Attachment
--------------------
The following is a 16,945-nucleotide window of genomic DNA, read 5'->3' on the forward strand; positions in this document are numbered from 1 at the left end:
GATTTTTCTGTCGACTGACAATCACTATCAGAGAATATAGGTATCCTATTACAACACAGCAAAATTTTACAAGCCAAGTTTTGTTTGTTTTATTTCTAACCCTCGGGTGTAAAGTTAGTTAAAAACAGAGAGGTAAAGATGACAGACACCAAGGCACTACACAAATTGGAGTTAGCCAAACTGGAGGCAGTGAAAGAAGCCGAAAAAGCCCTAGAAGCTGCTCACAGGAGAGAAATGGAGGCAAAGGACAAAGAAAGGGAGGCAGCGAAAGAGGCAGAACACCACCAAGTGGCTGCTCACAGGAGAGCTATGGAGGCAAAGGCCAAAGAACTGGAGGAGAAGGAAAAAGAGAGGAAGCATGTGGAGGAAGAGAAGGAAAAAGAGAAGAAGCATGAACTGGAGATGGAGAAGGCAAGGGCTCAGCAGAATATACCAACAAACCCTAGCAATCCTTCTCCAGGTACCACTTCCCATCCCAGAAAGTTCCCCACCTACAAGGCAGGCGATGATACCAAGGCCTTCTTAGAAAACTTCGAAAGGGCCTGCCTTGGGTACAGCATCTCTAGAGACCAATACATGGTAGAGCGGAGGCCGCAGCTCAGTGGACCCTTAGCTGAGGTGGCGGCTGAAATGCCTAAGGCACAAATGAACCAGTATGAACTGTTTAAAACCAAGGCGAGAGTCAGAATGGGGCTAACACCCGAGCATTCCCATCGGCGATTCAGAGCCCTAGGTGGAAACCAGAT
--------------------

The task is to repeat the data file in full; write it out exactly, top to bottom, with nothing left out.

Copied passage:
The following is a 16,945-nucleotide window of genomic DNA, read 5'->3' on the forward strand; positions in this document are numbered from 1 at the left end:
GATTTTTCTGTCGACTGACAATCACTATCAGAGAATATAGGTATCCTATTACAACACAGCAAAATTTTACAAGCCAAGTTTTGTTTGTTTTATTTCTAACCCTCGGGTGTAAAGTTAGTTAAAAACAGAGAGGTAAAGATGACAGACACCAAGGCACTACACAAATTGGAGTTAGCCAAACTGGAGGCAGTGAAAGAAGCCGAAAAAGCCCTAGAAGCTGCTCACAGGAGAGAAATGGAGGCAAAGGACAAAGAAAGGGAGGCAGCGAAAGAGGCAGAACACCACCAAGTGGCTGCTCACAGGAGAGCTATGGAGGCAAAGGCCAAAGAACTGGAGGAGAAGGAAAAAGAGAGGAAGCATGTGGAGGAAGAGAAGGAAAAAGAGAAGAAGCATGAACTGGAGATGGAGAAGGCAAGGGCTCAGCAGAATATACCAACAAACCCTAGCAATCCTTCTCCAGGTACCACTTCCCATCCCAGAAAGTTCCCCACCTACAAGGCAGGCGATGATACCAAGGCCTTCTTAGAAAACTTCGAAAGGGCCTGCCTTGGGTACAGCATCTCTAGAGACCAATACATGGTAGAGCGGAGGCCGCAGCTCAGTGGACCCTTAGCTGAGGTGGCGGCTGAAATGCCTAAGGCACAAATGAACCAGTATGAACTGTTTAAAACCAAGGCGAGAGTCAGAATGGGGCTAACACCCGAGCATTCCCATCGGCGATTCAGAGCCCTAGGTGGAAACCAGAT